|Publication number||US8052766 B2|
|Application number||US 11/505,169|
|Publication date||Nov 8, 2011|
|Priority date||Aug 16, 2006|
|Also published as||CA2658792A1, CN101517318A, EP2052186A1, EP2052186B1, US20080041417, US20120031429, WO2008021616A1|
|Publication number||11505169, 505169, US 8052766 B2, US 8052766B2, US-B2-8052766, US8052766 B2, US8052766B2|
|Inventors||Michael G. Varner, David K. Anderson|
|Original Assignee||Alstom Technology Ltd|
|Export Citation||BiBTeX, EndNote, RefMan|
|Patent Citations (17), Non-Patent Citations (4), Referenced by (4), Classifications (14), Legal Events (4)|
|External Links: USPTO, USPTO Assignment, Espacenet|
1. Field of the Invention
This invention relates to a device and method of cleaning protective screens used in a Selective Catalytic Reduction (SCR) system.
2. Description of the Related Art
Selective Catalytic Reduction (SCR) systems are increasingly being applied to coal-fired power stations to reduce nitrogen oxide (NOx) emissions. SCR systems commonly include a SCR reactor that contains a NOx reducing catalyst that converts NOx present in flue gases emitted from a combustion source into by-products of nitrogen and water. Many power station installations place the SCR reactor system in a “high dust” location between the combustion source and a particle collection system. Generally, these installations have ductwork that directs or diverts the particle-laden flue gases from the combustion source to the SCR reactor system and then to an air preheater.
The dust loading ability of these SCR systems, located in such “high dust” locations, is an important consideration in their design and use. In particular, the NOx reducing catalyst composition and construction thereof should be designed to withstand erosion and potential chemical degrading effects of the fly ash and other particles in the flue gases. Similarly, the ductwork to and from the SCR reactor system and the associated internal structures within the SCR system should be designed to withstand this erosive environment. For example, certain aspects of the ductwork design parameters, such as the duct's gas velocity, may be closely monitored to insure proper operation. In particular, undesirable operating results such as unwanted fly ash drop out should be prevented or minimized by selection of proper operating design parameters.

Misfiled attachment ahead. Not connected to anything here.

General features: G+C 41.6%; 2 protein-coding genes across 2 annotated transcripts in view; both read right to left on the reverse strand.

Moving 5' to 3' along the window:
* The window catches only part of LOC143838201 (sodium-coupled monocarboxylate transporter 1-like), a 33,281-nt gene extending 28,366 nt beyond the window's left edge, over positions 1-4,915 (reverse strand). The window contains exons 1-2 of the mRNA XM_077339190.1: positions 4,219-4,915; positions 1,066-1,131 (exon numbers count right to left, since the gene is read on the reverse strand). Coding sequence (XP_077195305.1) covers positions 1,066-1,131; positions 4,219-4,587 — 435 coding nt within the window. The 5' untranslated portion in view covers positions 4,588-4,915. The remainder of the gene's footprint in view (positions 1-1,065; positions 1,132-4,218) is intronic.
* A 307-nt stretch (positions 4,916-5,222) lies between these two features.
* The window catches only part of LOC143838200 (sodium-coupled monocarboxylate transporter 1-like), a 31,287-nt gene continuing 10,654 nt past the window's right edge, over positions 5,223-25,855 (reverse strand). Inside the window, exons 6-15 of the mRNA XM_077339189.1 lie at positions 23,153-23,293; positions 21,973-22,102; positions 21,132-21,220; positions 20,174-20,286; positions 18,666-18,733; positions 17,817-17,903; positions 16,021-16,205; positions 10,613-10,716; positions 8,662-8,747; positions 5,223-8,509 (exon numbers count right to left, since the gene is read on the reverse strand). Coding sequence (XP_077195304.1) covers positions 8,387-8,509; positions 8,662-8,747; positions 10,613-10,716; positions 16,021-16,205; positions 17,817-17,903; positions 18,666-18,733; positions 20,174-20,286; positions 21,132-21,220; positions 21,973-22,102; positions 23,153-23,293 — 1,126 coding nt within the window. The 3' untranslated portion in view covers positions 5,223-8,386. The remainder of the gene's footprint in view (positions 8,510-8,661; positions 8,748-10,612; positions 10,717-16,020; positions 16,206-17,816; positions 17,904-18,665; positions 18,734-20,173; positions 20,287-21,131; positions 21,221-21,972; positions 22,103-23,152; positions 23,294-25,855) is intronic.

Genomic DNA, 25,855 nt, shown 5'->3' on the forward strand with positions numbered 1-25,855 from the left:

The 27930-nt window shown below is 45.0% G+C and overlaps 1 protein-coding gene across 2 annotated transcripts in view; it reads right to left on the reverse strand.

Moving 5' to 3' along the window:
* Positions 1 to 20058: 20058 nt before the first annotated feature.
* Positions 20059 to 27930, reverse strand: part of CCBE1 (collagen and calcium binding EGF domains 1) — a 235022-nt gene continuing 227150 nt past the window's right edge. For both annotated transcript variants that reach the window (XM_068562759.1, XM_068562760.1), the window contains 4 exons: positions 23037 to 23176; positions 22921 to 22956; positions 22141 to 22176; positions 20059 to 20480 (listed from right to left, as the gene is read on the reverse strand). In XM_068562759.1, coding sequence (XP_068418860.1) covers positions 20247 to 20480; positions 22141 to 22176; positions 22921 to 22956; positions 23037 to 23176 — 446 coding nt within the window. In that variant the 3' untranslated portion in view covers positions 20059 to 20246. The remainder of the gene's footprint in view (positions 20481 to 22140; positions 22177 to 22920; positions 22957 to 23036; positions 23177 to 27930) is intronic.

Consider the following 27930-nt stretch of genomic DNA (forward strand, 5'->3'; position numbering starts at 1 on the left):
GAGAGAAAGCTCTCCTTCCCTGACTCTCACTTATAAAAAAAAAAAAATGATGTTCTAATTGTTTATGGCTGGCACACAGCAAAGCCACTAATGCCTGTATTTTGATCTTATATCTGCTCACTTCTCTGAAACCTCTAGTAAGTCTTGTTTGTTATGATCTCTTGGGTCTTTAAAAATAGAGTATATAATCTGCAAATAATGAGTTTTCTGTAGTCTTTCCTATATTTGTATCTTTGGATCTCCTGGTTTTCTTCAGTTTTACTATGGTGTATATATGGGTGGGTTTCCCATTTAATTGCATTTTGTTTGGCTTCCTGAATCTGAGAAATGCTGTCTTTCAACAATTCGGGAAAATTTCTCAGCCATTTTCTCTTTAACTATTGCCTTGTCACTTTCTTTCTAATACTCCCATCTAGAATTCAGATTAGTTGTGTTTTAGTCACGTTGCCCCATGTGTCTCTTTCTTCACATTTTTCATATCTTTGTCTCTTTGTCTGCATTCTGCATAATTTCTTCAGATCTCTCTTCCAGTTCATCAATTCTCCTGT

The NOx reducing catalyst construction in the SCR reactor also requires proper design considerations. Generally, the NOx reducing catalyst is constructed in a manner that has gas channels whereby the flue gases can pass through such channels to maximize contact with the catalyst surface thereby maximizing the reduction of NOx. The gas channels of the NOx reducing catalyst typically have a diameter in the range of about 5 to 7 mm. However, particles in the flue gas (hereinafter referred to as “fly ash”) generally have a wide range of sizes (e.g. from 1-2 microns up to 7 mm and larger).